which people seem so stubborn as they are about their own children. I have
sometimes been perfectly astonished at the slowness of sensible Christian
parents to believe that their own children are at fault, or deserve blame.
There are many persons to whom I would rather speak about their own sins,
than tell them their children had done anything wrong.
Come now, and let me place before you a few hints about right training.
Bless God the Father, God the Son, and God the Holy Spirit and make their
words appropriate in all of you. Do not reject them because they are blunt
and simple; do not despise them because they contain nothing new. Be very
sure, if you would train children for heaven, that these hints are not
lightly set aside.
1. If you would train your children rightly, train them in the way they
should go, and not in the way that they would.
Remember children are born with a decided bias towards evil, and therefore,
if you let them choose for themselves, they are certain to choose wrong.
The mother cannot tell whether her tender infant will grow up to be tall or
short, weak or strong, wise or foolish: he may be any of these things or none
of them, it is all uncertain. But one thing the mother can say with
certainty: he will have a corrupt and sinful heart. It is natural for us to
do wrong. "Folly," says Solomon, "is bound up in the heart of a child"
(Proverbs 22:15). "A child left to himself disgraces his mother" (Proverbs
29:15). Our hearts are like the earth on which we walk--let it alone, and it
is sure to bear weeds.
If, then, you would deal wisely with your child, you must not leave him to
the guidance of his own will. Think for him, judge for him, act for him,
just as you would for someone weak and blind; but for pity's sake, do not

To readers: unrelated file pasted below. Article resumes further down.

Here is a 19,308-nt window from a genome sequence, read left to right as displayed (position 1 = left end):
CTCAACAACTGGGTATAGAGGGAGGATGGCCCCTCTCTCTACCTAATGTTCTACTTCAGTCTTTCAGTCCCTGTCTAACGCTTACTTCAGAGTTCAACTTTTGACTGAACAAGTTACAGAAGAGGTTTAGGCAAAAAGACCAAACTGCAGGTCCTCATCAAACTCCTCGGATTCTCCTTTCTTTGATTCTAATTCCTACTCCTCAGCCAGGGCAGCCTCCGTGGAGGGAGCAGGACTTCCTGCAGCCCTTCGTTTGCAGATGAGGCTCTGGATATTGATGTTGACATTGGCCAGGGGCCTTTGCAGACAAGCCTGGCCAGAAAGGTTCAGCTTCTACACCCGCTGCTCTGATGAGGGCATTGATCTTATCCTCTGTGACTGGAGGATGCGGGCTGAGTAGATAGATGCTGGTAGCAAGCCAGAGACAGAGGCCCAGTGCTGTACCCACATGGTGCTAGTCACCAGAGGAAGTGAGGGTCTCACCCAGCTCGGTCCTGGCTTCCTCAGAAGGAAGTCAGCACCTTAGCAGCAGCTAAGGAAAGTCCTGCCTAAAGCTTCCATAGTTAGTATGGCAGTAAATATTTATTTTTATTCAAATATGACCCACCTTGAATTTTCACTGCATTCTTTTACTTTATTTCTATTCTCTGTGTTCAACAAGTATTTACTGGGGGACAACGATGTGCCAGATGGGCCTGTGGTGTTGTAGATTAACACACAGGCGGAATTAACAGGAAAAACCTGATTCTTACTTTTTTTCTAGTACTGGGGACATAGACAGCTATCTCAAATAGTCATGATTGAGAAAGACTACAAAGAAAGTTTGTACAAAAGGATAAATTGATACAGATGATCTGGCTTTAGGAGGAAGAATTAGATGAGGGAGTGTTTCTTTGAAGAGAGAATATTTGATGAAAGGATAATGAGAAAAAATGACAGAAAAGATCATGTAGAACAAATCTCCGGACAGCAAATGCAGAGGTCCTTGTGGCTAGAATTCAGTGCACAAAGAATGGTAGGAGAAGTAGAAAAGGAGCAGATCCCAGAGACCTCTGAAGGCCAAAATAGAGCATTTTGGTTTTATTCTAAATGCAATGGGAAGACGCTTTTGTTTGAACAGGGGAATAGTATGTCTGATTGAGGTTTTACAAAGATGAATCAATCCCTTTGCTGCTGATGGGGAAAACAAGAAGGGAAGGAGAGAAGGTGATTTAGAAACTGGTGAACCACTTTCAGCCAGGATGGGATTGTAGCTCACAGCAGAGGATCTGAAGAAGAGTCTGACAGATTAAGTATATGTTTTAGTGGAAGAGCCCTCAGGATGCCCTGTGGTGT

give him up to his own wayward tastes and inclinations. It must not be his
likings and wishes that guide him. He does not yet know what is good for his
mind and soul, any more than what is good for his body. You do not let him
decide what he will eat, and what he will drink, and how he will be dressed.
Be consistent, and deal with his mind in like manner. Train him in the way
that is scriptural and right, and not in the way that he fancies.
If you cannot make up your mind to this first principle of Christian
training, it is useless for you to read any further. Self-will is almost the
first thing that appears in a child's mind; and it must be your first
priority to resist it.
2. Train up your child with all tenderness, affection, and patience.
I do not mean that you are to spoil him, but I do mean that you should let
him see that you love him.
Love should be the silver thread that runs through all your conduct.
Kindness, gentleness, patience, sympathy, a willingness to enter into
childish troubles, a readiness to take part in childish joys--these are the
cords by which a child may be led most easily--these are the clues you must
follow if you would find the way to his heart.
Few are to be found, even among grown-up people, who are not more easy to
draw than to drive. There is that in all our minds which rises with
resistance against compulsion; we straighten our backs and stiffen our necks
at the very idea of a forced obedience. We are like young horses in the hand
of a breaker: handle them kindly, and make them do what you desire, and in
time you may guide them with thread; use them roughly and violently, and it
will be many months before you get mastery over them--if at all.
Now children's minds are cast in much the same mold as our own. Sternness
and severity of manner make them cold and cause them to back away. It shuts
up their hearts, and you will weary yourself to find a way in.
But let them see that you have an affectionate feeling towards them--that you
are really desirous to make them happy, and do them good--that if you punish
them, it is intended for their profit, and you would give your heart's blood
to nourish their souls; let them see this, and they will soon be all your
own. But they must be wooed with kindness, if their attention is ever to be
And surely reason itself might teach us this lesson. Children are weak and
tender creatures, and, as such, they need patient and considerate treatment.
We must handle them delicately, like frail machines, lest by rough handling
we do more harm than good. They are like young plants, and need gentle
watering--often, but a little at a time.